Adding dark malts later in the mash for a Black IPA

Discussion in 'General Brewing Discussions' started by TheDopeGodfather, May 9, 2020.

  1. TheDopeGodfather

    TheDopeGodfather New Member

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    Can you guys help me determine the pros and cons of adding my dark malts later in the mash for a Black IPA?

    Here's my thoughts. I've got a Black IPA recipe with 2-row, Victory Malt, Caramel 60, Chocolate Malt, and a dark Carafa Special. I'm thinking of adding the last two to the mash after mashing the other grains for thirty minutes. I'm thinking if I add them later I will get a lot of the color, but less of their dark roasty flavors.

    I am shooting for a Black IPA that is focused more on the hops and less on the dark malts. But I really want the darkest color possible.

    Is this something that might work, or would I just blow my efficiency and make a beer that doesn't taste how I want?
     
  2. philjohnwilliams

    philjohnwilliams Well-Known Member

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    When I make a stout I add the dark grains at the end of the mash. I stir them in and the recirculate for 10 minutes, I get all the colour with a bit less harshness. The main readon I do it if I add the dark grains at the beginning of the mash the mash pH goes too low. Adding them at the end lets the rest of the mash convert at the proper pH, .
     
  3. Craigerrr

    Craigerrr Well-Known Member

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    I "cap the mash" on my black IPA with 5% duhsked carafa III as described above, stir it in and recirc for 10 minutes. Last time I took pictures as the wort went from light to dark.
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  4. Craigerrr

    Craigerrr Well-Known Member

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    Black IPA is not really a new thing, it was originally called "Cascadian Black Ale"
     
  5. TheDopeGodfather

    TheDopeGodfather New Member

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    That's exactly what I was thinking. Glad to see it's working for other folks. Is your OG different than what the recipe calculators say it will be because you're only including those malts for a short time?
     
  6. Craigerrr

    Craigerrr Well-Known Member

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    This is a recipe that I copied from another BF member AnteK. Other than altering the hops, I haven't changed much, if anything. The carafa III is checked off as a late addition. The other key ingredient is some simple sugar to thin it out a bit. The original recipe had dark belgian candi sugar (syrup actually), I could probably just add any simple sugar, but I have continued to use what was prescribed. Candi sugar goes in near the end of the boil. Here is the recipe if you are interested, my beer snob friends look at me with that, "dude, you seriously made this?" look as they are drinking it.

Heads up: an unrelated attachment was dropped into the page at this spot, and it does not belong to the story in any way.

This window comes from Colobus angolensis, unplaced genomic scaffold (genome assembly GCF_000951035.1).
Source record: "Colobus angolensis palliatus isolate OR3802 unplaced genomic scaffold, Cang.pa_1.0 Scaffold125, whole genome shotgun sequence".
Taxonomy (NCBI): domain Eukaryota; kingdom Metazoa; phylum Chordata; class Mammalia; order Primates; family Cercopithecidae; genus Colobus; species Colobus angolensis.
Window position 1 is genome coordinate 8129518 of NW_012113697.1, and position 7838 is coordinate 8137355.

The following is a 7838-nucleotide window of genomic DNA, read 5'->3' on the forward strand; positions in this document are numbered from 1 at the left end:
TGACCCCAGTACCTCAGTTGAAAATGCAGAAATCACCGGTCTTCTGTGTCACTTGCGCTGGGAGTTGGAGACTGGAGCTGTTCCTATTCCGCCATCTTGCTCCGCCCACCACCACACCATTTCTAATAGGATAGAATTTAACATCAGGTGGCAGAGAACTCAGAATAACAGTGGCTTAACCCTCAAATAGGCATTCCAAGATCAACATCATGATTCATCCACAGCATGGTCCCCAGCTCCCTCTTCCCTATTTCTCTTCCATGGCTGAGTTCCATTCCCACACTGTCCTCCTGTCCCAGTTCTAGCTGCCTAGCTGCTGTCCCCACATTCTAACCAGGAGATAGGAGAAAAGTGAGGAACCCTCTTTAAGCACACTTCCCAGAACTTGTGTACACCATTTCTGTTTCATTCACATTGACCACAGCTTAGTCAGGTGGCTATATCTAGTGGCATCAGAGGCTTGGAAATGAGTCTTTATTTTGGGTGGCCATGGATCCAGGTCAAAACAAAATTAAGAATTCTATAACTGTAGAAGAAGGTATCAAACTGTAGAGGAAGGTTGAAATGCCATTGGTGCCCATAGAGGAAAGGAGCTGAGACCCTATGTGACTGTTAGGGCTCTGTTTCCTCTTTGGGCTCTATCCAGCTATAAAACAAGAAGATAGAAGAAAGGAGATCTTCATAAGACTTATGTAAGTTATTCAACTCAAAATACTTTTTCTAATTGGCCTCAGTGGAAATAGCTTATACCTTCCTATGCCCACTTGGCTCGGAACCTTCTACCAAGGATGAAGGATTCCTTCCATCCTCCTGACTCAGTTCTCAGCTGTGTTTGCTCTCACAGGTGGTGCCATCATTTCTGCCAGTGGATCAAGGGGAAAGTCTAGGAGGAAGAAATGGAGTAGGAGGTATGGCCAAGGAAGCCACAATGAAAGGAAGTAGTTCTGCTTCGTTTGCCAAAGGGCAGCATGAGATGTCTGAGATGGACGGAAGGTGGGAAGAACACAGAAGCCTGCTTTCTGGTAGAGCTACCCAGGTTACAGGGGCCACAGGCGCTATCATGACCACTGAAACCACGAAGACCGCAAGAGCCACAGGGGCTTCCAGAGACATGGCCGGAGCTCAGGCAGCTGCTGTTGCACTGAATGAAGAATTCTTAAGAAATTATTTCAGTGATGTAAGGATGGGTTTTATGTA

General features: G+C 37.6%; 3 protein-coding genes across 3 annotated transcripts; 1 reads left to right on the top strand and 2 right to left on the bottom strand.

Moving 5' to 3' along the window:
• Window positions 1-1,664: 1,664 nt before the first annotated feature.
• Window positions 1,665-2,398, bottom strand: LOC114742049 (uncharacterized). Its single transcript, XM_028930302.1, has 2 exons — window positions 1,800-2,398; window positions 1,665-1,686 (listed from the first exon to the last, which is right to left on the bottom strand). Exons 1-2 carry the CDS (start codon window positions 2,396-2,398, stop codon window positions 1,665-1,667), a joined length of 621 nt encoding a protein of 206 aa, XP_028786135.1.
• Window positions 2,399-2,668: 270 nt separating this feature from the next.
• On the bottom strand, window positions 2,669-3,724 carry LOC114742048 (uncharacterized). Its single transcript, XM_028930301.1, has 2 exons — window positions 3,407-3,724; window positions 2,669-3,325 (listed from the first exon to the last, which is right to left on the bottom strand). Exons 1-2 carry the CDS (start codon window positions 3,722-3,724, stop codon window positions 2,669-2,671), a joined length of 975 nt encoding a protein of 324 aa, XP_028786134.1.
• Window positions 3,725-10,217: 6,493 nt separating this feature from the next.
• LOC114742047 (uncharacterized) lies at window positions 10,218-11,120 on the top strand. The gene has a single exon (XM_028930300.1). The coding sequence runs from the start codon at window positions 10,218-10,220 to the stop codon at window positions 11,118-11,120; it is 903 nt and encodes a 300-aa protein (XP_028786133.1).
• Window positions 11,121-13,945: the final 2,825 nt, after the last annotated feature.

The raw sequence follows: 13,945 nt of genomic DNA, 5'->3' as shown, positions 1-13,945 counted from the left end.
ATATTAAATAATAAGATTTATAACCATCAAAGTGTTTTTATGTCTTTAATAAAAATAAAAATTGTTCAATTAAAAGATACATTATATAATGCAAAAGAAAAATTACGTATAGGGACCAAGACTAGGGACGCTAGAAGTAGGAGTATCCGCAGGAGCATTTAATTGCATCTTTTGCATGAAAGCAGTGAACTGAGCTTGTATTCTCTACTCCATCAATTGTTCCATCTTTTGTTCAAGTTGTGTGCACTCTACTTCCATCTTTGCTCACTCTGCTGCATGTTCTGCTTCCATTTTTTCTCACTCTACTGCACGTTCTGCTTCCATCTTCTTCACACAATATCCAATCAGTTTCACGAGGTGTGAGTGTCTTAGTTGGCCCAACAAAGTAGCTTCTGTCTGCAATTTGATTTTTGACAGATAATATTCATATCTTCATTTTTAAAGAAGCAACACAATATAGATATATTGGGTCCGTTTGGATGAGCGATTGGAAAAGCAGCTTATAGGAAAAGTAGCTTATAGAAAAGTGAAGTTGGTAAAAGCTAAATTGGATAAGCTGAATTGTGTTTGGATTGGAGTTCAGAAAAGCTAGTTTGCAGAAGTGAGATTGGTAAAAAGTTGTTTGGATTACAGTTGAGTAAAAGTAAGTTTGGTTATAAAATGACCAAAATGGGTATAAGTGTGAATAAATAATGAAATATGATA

https://www.brewersfriend.com/homebrew/recipe/view/723308/resurrection-black-ipa
     
  7. Blackmuse

    Blackmuse Well-Known Member

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    You would not miss much in OG unless you are using a lot of chocolate and carafa.
    NOTE - Carafa special is known for providing color without harsh bitterness. - You can keep it in the mash from the start. If you are using pale chocolate malt then you can mash the whole time too as it is not as bitter either.

    It would be a different story if it were black patent malt or roasted barely. Those I would sprinkle on the mash just before sparging.

    My 2 cents: Mash all of it for a Black IPA as is - I like how the malts in a black IPA play with the hops (I don't really like IPAs though).
     
  8. Mark Farrall

    Mark Farrall Well-Known Member

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    It sounds like the correct move for what you're after, but I'd sooner do <unintelligible> with an <unintelligble> and some olive oil than cut down the roast flavours in my hoppy black. But that's just me.

    You could also look at Sinamar. It's an extract of Carafa malts from Weyerman. Haven't used it myself so no ideas on dosage or if it is as neutral as claimed.
     
  9. Frankenbrewer

    Frankenbrewer Well-Known Member

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    I make one at least twice a year. I BIAB and I use Blackprinz to avoid the harshness
     
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  10. Steve Ruch

    Steve Ruch Member

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    You can also cold steep your dark grains overnight the day before brewing to get color and not much roastiness.
     

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